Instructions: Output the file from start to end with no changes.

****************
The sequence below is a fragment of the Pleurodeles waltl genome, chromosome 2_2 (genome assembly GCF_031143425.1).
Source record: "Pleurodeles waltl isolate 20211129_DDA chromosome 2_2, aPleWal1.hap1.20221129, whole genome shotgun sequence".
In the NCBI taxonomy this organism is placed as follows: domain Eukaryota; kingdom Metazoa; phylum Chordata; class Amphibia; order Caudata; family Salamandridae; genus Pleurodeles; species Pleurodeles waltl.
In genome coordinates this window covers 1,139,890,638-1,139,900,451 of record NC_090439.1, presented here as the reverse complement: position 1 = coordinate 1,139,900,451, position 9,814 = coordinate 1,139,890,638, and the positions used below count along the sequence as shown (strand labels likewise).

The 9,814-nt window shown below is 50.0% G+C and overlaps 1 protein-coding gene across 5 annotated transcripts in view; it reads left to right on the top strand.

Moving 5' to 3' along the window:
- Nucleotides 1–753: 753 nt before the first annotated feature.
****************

The sequence below is a fragment of the Pleurodeles waltl genome, chromosome 2_2 (genome assembly GCF_031143425.1).
Source record: "Pleurodeles waltl isolate 20211129_DDA chromosome 2_2, aPleWal1.hap1.20221129, whole genome shotgun sequence".
In the NCBI taxonomy this organism is placed as follows: domain Eukaryota; kingdom Metazoa; phylum Chordata; class Amphibia; order Caudata; family Salamandridae; genus Pleurodeles; species Pleurodeles waltl.
In genome coordinates this window covers 1,139,890,638-1,139,900,451 of record NC_090439.1, presented here as the reverse complement: position 1 = coordinate 1,139,900,451, position 9,814 = coordinate 1,139,890,638, and the positions used below count along the sequence as shown (strand labels likewise).

The 9,814-nt window shown below is 50.0% G+C and overlaps 1 protein-coding gene across 5 annotated transcripts in view; it reads left to right on the top strand.

Moving 5' to 3' along the window:
- Nucleotides 1–753: 753 nt before the first annotated feature.